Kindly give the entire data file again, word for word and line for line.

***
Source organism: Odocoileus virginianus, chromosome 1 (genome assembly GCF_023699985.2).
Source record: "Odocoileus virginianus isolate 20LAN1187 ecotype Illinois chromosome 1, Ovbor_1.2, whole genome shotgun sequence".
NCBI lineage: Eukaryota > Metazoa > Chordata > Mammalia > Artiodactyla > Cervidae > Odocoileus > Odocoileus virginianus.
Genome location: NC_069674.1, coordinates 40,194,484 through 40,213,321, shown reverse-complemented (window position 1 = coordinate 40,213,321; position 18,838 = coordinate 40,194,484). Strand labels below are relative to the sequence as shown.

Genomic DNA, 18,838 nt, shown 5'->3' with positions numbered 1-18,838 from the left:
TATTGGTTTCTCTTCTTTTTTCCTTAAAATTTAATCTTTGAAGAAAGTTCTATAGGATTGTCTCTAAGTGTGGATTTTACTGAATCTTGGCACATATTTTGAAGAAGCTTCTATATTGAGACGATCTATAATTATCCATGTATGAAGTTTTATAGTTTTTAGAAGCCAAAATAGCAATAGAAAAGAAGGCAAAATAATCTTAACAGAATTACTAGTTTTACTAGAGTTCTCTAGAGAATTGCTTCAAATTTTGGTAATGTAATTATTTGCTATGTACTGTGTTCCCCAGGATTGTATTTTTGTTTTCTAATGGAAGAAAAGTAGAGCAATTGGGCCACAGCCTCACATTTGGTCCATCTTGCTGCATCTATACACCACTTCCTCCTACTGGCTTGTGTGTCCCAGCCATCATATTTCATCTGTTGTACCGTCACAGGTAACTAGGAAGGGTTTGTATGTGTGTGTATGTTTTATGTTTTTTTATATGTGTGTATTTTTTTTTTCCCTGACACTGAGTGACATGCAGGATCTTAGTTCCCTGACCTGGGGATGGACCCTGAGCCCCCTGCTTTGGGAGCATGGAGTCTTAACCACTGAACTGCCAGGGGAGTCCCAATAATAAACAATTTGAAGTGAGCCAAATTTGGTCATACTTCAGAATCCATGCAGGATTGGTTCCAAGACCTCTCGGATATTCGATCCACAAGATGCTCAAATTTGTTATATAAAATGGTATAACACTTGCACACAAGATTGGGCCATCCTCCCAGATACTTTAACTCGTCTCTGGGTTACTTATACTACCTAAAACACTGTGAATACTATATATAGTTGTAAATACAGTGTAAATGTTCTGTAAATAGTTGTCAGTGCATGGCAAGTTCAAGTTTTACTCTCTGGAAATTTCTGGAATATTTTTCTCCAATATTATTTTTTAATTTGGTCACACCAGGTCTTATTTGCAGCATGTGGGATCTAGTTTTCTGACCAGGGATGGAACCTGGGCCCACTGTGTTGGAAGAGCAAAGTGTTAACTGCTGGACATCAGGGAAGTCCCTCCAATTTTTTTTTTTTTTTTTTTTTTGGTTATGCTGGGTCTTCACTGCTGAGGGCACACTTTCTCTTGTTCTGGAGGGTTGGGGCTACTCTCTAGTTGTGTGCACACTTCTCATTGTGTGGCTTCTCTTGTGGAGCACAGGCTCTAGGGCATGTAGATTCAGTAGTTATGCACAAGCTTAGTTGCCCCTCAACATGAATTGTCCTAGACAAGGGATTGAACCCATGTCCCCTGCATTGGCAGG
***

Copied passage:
Source organism: Odocoileus virginianus, chromosome 1 (genome assembly GCF_023699985.2).
Source record: "Odocoileus virginianus isolate 20LAN1187 ecotype Illinois chromosome 1, Ovbor_1.2, whole genome shotgun sequence".
NCBI lineage: Eukaryota > Metazoa > Chordata > Mammalia > Artiodactyla > Cervidae > Odocoileus > Odocoileus virginianus.
Genome location: NC_069674.1, coordinates 40,194,484 through 40,213,321, shown reverse-complemented (window position 1 = coordinate 40,213,321; position 18,838 = coordinate 40,194,484). Strand labels below are relative to the sequence as shown.

Genomic DNA, 18,838 nt, shown 5'->3' with positions numbered 1-18,838 from the left:
TATTGGTTTCTCTTCTTTTTTCCTTAAAATTTAATCTTTGAAGAAAGTTCTATAGGATTGTCTCTAAGTGTGGATTTTACTGAATCTTGGCACATATTTTGAAGAAGCTTCTATATTGAGACGATCTATAATTATCCATGTATGAAGTTTTATAGTTTTTAGAAGCCAAAATAGCAATAGAAAAGAAGGCAAAATAATCTTAACAGAATTACTAGTTTTACTAGAGTTCTCTAGAGAATTGCTTCAAATTTTGGTAATGTAATTATTTGCTATGTACTGTGTTCCCCAGGATTGTATTTTTGTTTTCTAATGGAAGAAAAGTAGAGCAATTGGGCCACAGCCTCACATTTGGTCCATCTTGCTGCATCTATACACCACTTCCTCCTACTGGCTTGTGTGTCCCAGCCATCATATTTCATCTGTTGTACCGTCACAGGTAACTAGGAAGGGTTTGTATGTGTGTGTATGTTTTATGTTTTTTTATATGTGTGTATTTTTTTTTTCCCTGACACTGAGTGACATGCAGGATCTTAGTTCCCTGACCTGGGGATGGACCCTGAGCCCCCTGCTTTGGGAGCATGGAGTCTTAACCACTGAACTGCCAGGGGAGTCCCAATAATAAACAATTTGAAGTGAGCCAAATTTGGTCATACTTCAGAATCCATGCAGGATTGGTTCCAAGACCTCTCGGATATTCGATCCACAAGATGCTCAAATTTGTTATATAAAATGGTATAACACTTGCACACAAGATTGGGCCATCCTCCCAGATACTTTAACTCGTCTCTGGGTTACTTATACTACCTAAAACACTGTGAATACTATATATAGTTGTAAATACAGTGTAAATGTTCTGTAAATAGTTGTCAGTGCATGGCAAGTTCAAGTTTTACTCTCTGGAAATTTCTGGAATATTTTTCTCCAATATTATTTTTTAATTTGGTCACACCAGGTCTTATTTGCAGCATGTGGGATCTAGTTTTCTGACCAGGGATGGAACCTGGGCCCACTGTGTTGGAAGAGCAAAGTGTTAACTGCTGGACATCAGGGAAGTCCCTCCAATTTTTTTTTTTTTTTTTTTTTTGGTTATGCTGGGTCTTCACTGCTGAGGGCACACTTTCTCTTGTTCTGGAGGGTTGGGGCTACTCTCTAGTTGTGTGCACACTTCTCATTGTGTGGCTTCTCTTGTGGAGCACAGGCTCTAGGGCATGTAGATTCAGTAGTTATGCACAAGCTTAGTTGCCCCTCAACATGAATTGTCCTAGACAAGGGATTGAACCCATGTCCCCTGCATTGGCAGG